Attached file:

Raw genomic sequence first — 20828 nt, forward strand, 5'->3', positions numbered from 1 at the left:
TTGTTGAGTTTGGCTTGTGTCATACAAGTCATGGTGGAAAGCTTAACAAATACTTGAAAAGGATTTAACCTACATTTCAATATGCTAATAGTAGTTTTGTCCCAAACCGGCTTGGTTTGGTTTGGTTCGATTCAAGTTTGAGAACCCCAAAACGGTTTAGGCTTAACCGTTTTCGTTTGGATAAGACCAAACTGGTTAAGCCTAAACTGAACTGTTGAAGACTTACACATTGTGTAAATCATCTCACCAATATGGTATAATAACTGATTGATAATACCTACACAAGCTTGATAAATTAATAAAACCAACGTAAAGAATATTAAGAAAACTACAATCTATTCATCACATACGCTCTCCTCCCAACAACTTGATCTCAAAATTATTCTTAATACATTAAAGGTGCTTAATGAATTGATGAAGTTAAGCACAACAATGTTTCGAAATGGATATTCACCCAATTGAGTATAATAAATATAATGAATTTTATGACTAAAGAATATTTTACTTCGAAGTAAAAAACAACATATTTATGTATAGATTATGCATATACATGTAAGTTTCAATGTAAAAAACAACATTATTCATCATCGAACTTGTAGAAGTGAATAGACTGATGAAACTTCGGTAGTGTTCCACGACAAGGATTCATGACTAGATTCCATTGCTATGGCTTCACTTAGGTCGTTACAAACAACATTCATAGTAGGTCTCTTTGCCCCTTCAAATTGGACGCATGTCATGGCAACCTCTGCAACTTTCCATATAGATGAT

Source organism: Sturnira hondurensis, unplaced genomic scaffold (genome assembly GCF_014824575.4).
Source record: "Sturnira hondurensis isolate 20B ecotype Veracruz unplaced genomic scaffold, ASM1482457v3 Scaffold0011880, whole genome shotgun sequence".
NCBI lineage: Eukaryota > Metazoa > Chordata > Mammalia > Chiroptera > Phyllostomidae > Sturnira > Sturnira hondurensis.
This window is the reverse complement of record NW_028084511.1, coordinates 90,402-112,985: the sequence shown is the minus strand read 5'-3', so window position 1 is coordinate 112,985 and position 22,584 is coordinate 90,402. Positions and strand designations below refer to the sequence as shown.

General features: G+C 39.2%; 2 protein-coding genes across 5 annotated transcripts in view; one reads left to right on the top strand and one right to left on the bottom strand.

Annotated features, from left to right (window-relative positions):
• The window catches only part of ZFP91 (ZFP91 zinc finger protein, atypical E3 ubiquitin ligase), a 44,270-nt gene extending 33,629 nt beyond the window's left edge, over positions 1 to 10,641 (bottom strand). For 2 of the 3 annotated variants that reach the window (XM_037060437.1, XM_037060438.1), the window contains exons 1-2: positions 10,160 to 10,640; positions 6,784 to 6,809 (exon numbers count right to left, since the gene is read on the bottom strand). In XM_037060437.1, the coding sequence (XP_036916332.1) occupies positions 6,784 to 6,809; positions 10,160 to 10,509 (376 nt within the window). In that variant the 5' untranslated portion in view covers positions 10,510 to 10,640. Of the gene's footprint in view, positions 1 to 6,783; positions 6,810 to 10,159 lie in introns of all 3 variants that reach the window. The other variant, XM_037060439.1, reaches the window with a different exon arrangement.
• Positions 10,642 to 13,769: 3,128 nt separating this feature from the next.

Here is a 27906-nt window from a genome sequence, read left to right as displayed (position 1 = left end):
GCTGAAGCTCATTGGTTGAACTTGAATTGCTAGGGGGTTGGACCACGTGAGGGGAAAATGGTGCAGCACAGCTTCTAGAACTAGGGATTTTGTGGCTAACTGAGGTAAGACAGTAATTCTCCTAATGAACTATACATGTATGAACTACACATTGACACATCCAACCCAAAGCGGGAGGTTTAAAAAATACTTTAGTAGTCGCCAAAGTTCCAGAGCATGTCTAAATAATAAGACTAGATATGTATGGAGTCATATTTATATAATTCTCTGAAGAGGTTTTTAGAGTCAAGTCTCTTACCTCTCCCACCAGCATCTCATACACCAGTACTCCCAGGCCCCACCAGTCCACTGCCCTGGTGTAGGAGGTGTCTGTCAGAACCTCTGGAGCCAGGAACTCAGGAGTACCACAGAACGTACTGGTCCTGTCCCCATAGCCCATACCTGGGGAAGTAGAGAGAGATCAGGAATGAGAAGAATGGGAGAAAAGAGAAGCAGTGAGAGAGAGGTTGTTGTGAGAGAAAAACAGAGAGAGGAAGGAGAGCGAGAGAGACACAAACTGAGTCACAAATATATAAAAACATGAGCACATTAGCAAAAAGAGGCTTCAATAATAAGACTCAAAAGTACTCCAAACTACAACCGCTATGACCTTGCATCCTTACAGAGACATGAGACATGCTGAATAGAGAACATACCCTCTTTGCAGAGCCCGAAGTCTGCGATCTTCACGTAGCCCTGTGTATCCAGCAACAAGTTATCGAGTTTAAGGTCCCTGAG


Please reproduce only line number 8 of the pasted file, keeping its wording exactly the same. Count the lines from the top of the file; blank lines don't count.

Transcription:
Annotated features, from left to right (window-relative positions):